The National Theatre is to tackle the “resurgent” issue of gender inequality with a new play created by two rising stars of the theatre world, using controversial hit "Blurred Lines" as its “lightning rod”.
The play, also called Blurred Lines, seeks to highlight that the battle against misogyny "is not won," the director said. The play has a tagline: “We need a revolution. Big or small, quiet or loud, it doesn’t matter.”
Carrie Cracknell, associate director of the Royal Court Theatre, added that Robin Thicke’s much-criticised song was a “useful access point” to exploring the themes which range from tweeting to stripping, breast feeding to online dating.
“It feels like there’s a concentration on what can become casual misogyny that operates systemically around all of us,” she said.
Award-winning playwright Nick Payne - whose work includes Constellations - is scripting the play, which will be staged at The Shed, the National Theatre venue on the South Bank.
The pair had talked for 18 months over developing a piece on feminism and gender equality, inspired by The Equality Illusion: The Truth about Women and Men Today by Kat Banyard.
Ms Cracknell said: “Reading the book was like a veil being lifted. The book is an assessment of contemporary feminism. The thesis is: We think we’re equal, but it’s an illusion and here’s why. It uses statistical analysis.”
They appropriated the title following the furore around Thicke’s song. "Blurred Lines" became a number one hit last summer but its video was criticised for its use of scantily clad models, while one Daily Beast journalist referred to the lyrics as “rapey”.
Ms Cracknell said: “The use of the title from the song was about the fact the song has become a lightning rod for conversation around gender in popular culture, sexism in popular culture, and we’ve seen an explosion around that in the last few months.”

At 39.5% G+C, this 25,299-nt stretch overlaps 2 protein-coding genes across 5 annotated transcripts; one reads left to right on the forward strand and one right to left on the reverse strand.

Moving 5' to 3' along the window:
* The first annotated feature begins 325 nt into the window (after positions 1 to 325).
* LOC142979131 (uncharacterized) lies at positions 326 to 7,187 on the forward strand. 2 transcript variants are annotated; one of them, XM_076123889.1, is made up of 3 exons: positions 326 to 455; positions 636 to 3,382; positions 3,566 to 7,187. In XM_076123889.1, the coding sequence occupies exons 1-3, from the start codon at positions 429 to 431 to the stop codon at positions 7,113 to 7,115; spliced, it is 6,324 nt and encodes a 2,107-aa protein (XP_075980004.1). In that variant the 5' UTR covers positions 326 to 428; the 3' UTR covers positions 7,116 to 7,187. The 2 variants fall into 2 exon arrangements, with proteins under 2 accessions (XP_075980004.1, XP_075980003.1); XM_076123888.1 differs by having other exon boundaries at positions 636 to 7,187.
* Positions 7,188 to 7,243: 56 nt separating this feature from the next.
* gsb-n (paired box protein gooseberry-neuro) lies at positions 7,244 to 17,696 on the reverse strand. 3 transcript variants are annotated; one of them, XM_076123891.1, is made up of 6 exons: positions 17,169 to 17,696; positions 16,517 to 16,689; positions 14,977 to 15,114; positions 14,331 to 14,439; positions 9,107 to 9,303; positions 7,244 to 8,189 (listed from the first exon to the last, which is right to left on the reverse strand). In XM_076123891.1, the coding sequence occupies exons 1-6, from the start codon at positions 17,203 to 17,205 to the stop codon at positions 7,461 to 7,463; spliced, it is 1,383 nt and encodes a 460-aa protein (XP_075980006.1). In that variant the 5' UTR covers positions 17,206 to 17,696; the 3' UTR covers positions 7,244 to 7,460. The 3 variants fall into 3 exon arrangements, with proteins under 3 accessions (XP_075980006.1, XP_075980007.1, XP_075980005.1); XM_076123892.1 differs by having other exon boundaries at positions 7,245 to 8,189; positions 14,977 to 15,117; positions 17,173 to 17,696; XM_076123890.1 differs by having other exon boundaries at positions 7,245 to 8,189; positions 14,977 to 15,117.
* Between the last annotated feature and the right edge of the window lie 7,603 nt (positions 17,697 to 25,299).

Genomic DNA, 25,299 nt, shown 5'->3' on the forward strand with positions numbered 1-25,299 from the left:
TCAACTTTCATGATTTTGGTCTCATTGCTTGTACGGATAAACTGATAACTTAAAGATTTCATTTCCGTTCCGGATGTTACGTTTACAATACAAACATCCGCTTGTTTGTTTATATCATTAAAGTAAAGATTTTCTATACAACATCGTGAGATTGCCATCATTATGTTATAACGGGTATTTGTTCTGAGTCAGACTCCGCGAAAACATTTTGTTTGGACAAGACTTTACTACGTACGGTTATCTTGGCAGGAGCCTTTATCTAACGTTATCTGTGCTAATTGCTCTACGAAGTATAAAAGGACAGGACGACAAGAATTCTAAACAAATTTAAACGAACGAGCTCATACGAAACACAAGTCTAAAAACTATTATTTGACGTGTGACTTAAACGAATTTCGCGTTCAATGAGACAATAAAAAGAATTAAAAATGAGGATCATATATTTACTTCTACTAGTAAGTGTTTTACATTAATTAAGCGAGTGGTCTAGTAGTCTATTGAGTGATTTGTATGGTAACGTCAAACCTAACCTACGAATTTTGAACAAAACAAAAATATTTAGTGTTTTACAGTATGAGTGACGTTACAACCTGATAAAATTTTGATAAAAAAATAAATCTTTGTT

Ms Cracknell, previously artistic director of the Gate, pointed to the Twitter furore that engulfed campaigner Caroline Criado-Perez : “It shines a light on a seething mass of misogyny and hatred all channelled through the anonymity of Twitter.
“While that’s painful for her it could be culturally quite useful as it reminds us that that’s not won.”
Sexist of the year 2013 runners-up
Sexist of the year 2013 runners-up
1/5 David Cameron
The prime minister was runner-up to Robin Thicke for 2013's sexist of the year. Earlier this year, female MP Therese Coffey argued that the leading politician should have anti-sexist training to help boost the pitiful number of women in his cabinet - four. Past sexist controversies have included Cameron telling shadow chief secretary to the Treasury Angela Eagle to 'calm down dear' during a Commons exchange.
2/5 Godfrey Bloom
The ex-UKIP MEP resigned after making a controversial 'joke' describing a women in politics conference meeting as being 'full of sluts'. Bloom is no stranger to outrage, having previously condemned aid to 'bongo bongo land'. There should be a mention of UKIP leader Nigel Farage, who defended Bloom and insisted lines of racism and sexism had not been crossed. Bloom claimed he had used the 'slut' slur as the word was originally intended, to refer to untidy women. Urm...
3/5 Tom Newton-Dunn
Stella Creasy (pictured) was attacked by The Sun's political editor Tom Newton-Dunn after she spoke in Parliament in favour of the No More Page 3 campaign to ban the bare breasts from The Sun. Newton-Dunn sent a tweet reading: 'Boldly, Stella Creasy has just asked the PM to justify Page 3 while wearing a bright blue PVC skirt in the Commons chamber', as if such a skirt-wearing crime made her argument void...
4/5 Robert Colover
Barrister Robert Colover was a contender for this year's sexist title after comments he made during the sentencing of paedophile Neil Wilson at Snaresbrook Crown Court (pictured) in August. He described the 13-year-old victim as sexually 'predatory', claiming she had 'forced' herself onto 41-year-old Wilson. He later agreed to resign from the Crown Prosecution Service.
5/5 George Galloway
Last year's sexist of the year, George Galloway MP was crowned winner of the dubious accolade after saying that having sex with a woman while she was asleep was 'really bad sexual etiquette but whatever else it is, it is not rape' in relation to the Julian Assange case. He won a copy of Mary Wollstonecraft's A Vindication of the Rights of Woman as a prize.